I was nervous about the Airbnb.   Not just the bathroom situation; would I be able to find the apartment?  What if the host wasn’t there to let me in?  Why were there two mobile numbers for me to call?  Memories of being stuck in a receptionless, skuzzy hotel lobby in Ilfracombe, locked in the building, yet out of my room, promised key-holder absent, mobile out of range, fuelled my anxiety.

Look at the woman on the right…does she look streetwise?

Look at the woman on the right…does she look streetwise?

Penn Station is huge.  There is a main exit, but it has more exits than the badger sett in my garden.  I re-checked the map for the hundredth time.   I strode out of one with a ‘I know this city, I just happen to be trailing a suitcase because I’ve been away for the weekend’ walk . Out on the street it looked just like it did on Google Earth.  Everyone in England says New York looks familiar when you get there, it’s all the films we’ve watched.  This bit didn’t, except for the above, but it wasn’t a particularly salubrious area.  It wasn’t down at heel enough for an edgy boy movie with lots of gunfire, or smart enough for a Woody.  I would say it is a typical ‘railway station’ kind of area.  (Who would willingly live next to a train station other than a train spotter?)  Nevertheless  I was reminded of the Brazilian saying: ‘Wherever you go – there you are.’  No matter how much you get knotted up about going to a strange place, once you are there, it’s where you are.  Different climate, soil, birdsong or whatever – when you’re there you’re here.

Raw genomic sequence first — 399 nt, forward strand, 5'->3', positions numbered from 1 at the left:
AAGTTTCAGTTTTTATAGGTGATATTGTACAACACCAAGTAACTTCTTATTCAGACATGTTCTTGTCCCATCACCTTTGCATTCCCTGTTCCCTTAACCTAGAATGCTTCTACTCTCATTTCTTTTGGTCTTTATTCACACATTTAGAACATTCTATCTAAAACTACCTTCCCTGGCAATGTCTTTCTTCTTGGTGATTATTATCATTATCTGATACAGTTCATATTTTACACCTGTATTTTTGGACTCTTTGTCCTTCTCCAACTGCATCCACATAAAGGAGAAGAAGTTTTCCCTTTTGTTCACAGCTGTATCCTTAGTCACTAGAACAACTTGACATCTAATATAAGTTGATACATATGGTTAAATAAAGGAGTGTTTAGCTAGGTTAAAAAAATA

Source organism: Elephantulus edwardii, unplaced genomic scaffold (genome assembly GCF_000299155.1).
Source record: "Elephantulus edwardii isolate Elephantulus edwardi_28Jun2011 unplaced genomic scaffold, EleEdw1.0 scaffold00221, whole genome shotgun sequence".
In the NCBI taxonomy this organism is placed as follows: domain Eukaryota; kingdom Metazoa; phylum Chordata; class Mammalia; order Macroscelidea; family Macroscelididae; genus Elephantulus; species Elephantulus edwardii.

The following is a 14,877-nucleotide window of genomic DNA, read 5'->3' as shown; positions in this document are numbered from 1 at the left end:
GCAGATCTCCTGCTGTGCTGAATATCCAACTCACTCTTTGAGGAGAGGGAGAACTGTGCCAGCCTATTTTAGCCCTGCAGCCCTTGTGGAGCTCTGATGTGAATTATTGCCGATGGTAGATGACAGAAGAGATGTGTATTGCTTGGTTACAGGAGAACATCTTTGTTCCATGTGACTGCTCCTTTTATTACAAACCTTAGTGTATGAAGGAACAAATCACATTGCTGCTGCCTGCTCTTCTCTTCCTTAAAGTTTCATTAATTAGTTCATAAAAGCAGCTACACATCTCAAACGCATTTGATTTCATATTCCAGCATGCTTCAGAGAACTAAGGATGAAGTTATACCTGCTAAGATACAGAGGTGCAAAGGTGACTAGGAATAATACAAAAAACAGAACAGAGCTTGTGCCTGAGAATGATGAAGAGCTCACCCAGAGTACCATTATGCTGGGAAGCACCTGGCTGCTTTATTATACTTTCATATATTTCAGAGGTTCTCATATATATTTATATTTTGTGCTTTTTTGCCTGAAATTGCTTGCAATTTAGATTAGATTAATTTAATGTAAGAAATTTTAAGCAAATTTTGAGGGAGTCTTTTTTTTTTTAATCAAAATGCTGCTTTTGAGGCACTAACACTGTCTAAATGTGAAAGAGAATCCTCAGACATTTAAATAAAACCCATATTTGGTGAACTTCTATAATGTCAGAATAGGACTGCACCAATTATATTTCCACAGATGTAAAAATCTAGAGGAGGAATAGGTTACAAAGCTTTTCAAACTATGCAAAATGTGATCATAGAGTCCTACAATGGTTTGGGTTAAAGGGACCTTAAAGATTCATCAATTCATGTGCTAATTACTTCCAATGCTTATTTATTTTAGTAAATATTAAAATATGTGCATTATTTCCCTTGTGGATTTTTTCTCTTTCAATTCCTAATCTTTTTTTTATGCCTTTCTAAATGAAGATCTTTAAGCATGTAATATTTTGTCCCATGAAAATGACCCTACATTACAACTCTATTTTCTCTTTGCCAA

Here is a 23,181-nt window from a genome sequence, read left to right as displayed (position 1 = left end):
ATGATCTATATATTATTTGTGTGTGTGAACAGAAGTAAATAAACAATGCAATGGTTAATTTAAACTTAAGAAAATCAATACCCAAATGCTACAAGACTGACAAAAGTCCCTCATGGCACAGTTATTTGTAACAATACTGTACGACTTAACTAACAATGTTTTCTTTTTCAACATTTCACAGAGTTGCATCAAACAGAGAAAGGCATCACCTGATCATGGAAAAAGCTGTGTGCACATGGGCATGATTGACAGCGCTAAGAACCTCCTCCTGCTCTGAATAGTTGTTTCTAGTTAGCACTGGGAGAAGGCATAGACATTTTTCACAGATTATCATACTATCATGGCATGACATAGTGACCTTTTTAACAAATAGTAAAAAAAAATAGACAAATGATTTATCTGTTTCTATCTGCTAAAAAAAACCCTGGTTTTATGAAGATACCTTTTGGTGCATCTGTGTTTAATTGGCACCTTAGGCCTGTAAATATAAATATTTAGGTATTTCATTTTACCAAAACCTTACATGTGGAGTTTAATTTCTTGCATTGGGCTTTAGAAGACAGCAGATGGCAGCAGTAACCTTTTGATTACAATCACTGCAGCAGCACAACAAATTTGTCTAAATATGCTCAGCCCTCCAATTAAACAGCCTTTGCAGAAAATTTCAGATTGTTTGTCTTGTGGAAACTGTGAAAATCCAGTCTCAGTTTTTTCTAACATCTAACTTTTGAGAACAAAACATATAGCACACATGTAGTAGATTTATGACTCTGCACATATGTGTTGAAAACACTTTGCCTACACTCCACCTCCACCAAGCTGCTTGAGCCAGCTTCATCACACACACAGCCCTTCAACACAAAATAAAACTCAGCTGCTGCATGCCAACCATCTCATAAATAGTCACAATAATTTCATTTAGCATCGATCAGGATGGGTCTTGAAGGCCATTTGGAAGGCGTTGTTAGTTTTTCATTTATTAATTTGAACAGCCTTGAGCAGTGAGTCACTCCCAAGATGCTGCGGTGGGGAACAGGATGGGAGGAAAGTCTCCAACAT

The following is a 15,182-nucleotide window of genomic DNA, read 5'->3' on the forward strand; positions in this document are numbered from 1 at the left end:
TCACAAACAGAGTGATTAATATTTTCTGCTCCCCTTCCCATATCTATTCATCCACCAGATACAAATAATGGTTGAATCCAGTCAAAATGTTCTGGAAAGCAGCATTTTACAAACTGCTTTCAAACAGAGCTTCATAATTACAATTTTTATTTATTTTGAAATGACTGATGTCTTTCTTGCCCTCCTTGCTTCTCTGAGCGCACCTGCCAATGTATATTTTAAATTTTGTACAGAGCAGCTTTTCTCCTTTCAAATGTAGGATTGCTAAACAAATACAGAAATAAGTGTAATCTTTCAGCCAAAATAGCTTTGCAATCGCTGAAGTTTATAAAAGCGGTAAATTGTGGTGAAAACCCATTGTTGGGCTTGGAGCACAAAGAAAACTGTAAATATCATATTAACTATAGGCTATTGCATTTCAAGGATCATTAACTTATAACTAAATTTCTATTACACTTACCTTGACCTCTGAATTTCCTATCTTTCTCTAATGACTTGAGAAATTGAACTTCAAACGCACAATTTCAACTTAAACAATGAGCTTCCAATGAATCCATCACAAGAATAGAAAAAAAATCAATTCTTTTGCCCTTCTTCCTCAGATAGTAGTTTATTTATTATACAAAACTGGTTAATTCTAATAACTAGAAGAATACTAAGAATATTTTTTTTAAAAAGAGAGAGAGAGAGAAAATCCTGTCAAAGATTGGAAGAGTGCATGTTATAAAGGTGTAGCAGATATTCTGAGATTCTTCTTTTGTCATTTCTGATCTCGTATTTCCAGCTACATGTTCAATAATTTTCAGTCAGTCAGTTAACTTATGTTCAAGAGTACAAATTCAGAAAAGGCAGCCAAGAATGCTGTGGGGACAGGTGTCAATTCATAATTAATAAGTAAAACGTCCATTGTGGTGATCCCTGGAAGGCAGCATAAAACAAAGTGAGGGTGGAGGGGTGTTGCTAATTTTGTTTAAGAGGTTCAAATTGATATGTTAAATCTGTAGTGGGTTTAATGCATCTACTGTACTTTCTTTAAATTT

I strode on muttering to myself, ‘9th and 23rd, 9th and 23rd.  Or was it 24th?’  I checked my map again.  I don’t like doing this in a strange place.  I might as well wear a sign saying TOURIST.  Compared to Britain where roads were built to go anywhere but straight, and are wide enough to  accommodate a  horse and cart, this should have been a breeze.  Failing to see the sun, my usual standby,  I asked a stranger,  and found I was walking north, not south.    (Memo to fellow New York explorers: take a compass, it’ll save you walking a block or two to check.)